Wire bonding is the most common interconnect method for providing the interconnection between an integrated circuit (IC) and a printed circuit board (PCB), IC-to-IC, or PCB-to-PCB. The two main wire-bonding technologies are ball bonding and wedge bonding. Although ball bonding is faster and much more popular, wedge bonding offers advantages that are well suited for optic-electronic and power devices, where reliability and performance outweighs bonding speed. However, ribbon bonding is a form of wedge bonding where flat ribbon wire is used instead of round wire. Ribbon bonding first came into use in the defense electronics sector, where it was the first interconnection level of choice for GaAs MMICs in millimeter-wave radar. Compared with the round wire, the ribbon wire bonding results in higher reliability because of the larger cross-section at the heel of the bond. There is also less cratering with a ribbon wire because the bond force and ultrasonic are distributed over a larger area.1 In the past few years, several published papers2-4 have compared the mechanical properties for ball and ribbon bonding, but very few papers discussed their electrical performance.
In this article the electrical characteristics of ball and ribbon bonding (round and ribbon wires, shown in Figure 1) were compared, such as wire self-inductance, self-resonant frequency (ƒSR) and insertion loss (IL). In order to objectively compare these parameters, three types of wires were adopted to satisfy the same comparison conditions: 0.5 x 2 mils ribbon wire, 2 mils round wire and 0.8 mils round wire. These wires, made of the same material (gold), loop height and wirelength, were measured up to 20 GHz, to obtain their electrical properties for further comparison.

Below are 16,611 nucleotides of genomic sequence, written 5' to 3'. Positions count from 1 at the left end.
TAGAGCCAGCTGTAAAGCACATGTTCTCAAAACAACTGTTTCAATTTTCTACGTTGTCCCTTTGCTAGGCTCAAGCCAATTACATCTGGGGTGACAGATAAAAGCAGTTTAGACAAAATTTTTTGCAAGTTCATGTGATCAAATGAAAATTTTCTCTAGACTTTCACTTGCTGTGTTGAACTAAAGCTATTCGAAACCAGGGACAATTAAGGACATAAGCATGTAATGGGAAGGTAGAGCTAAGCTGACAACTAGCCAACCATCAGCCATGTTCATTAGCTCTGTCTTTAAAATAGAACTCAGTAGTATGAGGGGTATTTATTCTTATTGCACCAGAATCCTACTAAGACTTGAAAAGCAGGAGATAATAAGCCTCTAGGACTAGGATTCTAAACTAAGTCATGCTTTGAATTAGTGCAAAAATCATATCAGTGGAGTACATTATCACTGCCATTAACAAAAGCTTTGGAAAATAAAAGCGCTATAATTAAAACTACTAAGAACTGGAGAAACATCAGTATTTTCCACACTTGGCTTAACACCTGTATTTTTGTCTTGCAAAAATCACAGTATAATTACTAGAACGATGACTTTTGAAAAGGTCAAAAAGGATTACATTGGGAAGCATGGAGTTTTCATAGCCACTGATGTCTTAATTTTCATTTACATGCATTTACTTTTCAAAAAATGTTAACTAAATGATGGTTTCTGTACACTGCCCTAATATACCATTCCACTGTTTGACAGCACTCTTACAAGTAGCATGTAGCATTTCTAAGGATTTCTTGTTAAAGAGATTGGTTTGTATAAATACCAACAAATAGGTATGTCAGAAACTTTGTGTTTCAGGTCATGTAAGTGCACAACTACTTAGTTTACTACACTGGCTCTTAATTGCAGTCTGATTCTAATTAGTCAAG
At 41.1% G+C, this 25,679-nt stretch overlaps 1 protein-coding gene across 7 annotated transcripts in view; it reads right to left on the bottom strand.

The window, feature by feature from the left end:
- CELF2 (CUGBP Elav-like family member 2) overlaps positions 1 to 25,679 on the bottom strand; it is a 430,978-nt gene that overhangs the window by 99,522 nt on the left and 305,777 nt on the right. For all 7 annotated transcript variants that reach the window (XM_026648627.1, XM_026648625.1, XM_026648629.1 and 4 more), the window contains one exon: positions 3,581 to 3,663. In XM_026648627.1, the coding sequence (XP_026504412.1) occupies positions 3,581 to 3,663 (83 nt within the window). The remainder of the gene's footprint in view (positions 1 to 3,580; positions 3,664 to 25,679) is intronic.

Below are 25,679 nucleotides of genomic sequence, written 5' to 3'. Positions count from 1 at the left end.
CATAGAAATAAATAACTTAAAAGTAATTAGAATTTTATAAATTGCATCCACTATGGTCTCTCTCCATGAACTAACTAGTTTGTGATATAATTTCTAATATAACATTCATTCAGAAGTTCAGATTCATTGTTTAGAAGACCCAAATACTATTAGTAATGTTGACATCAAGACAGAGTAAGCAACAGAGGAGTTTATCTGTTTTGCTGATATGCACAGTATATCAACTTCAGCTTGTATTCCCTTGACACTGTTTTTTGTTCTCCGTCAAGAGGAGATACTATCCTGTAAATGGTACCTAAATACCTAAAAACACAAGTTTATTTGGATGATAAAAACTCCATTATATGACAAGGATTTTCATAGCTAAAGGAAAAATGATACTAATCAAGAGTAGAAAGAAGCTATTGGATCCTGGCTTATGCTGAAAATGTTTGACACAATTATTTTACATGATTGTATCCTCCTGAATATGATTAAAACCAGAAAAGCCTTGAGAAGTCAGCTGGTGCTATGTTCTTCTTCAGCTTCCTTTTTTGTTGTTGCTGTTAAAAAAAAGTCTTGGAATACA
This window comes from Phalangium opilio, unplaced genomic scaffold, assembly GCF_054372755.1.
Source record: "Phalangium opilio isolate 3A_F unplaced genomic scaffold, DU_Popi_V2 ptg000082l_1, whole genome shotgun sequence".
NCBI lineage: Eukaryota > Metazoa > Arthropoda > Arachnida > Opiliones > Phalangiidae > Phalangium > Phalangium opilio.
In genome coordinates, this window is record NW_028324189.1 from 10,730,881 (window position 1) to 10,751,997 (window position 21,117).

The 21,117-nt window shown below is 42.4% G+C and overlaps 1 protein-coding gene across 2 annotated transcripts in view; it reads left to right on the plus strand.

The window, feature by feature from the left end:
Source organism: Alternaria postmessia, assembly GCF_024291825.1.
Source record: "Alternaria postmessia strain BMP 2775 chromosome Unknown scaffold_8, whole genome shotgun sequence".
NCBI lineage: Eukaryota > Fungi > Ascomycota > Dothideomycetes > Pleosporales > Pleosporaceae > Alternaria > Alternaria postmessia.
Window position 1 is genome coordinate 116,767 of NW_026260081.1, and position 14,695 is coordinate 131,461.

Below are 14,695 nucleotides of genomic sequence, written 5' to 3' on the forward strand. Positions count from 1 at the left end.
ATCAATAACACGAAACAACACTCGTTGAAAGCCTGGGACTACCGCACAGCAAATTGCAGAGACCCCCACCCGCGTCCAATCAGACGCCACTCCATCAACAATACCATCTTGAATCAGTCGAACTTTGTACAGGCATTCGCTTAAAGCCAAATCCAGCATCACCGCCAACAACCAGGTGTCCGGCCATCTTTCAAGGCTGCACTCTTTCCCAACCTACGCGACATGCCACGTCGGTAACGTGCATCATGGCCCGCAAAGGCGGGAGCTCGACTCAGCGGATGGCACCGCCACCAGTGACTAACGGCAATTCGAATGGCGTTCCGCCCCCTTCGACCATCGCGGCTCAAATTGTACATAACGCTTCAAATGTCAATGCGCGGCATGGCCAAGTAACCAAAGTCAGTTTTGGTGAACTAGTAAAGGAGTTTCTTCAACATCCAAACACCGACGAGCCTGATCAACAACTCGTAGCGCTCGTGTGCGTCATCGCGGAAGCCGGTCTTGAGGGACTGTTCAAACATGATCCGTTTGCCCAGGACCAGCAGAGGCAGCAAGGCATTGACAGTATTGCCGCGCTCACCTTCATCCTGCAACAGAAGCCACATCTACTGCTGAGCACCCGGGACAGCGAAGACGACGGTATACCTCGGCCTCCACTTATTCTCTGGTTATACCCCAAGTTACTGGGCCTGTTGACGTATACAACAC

Figure 1 Two types of wire bonding technologies: (a) ribbon bonding and (b) ball bonding.
To carry out the high-frequency measurements for round and ribbon wires, all wires were bonded on the designed test board individually and measured from DC to 20 GHz, using an Agilent E8364A network analyzer and G-S-G RF probes. These designed test patterns were fabricated on high-resistive Al2O3 substrate. The spacings between the first and second bond pads were chosen as 75, 60, 45 and 25 mils, for different wire length, as shown in Figure 2. Thus, through these measurements, each bonding wire can be characterized for a comprehensive high-frequency comparison.
Figure 2 High frequency test system.
Based on the different wire shape of round and ribbon wires, however, two comparison conditions were set according to the wire cross-section and surface area. For round wire, the cross-section area can be defined as ϖr2 due to its circular shape; r is the radius of round wire. On the other hand, the rectangular-shaped ribbon wire has a cross-section area of W x L, where W and L are the wire cross-section width and thickness.5-6 Therefore, under the same wire length, two 0.8 mil round wires and a single 0.5 x 2 mil ribbon wire have the same cross-section area of approximately 1 mil2. A 2 mils round wire and a 0.5 x 2 mils ribbon wire have almost the same surface area. A total of three types of bonding wires were selected to see the performance difference at high-frequency region, as shown in Figure 3: ball bonding with a 2 mils round wire (a), ball bonding with two 0.8 mil round wire (b) and 0.5 x 2 mils ribbon bonding (c).
Figure 3 Three types of bonding wires.
Figure 4 Inductance (a) and insertion loss (b) measured for 2 mils ball bonding wires of different lengths.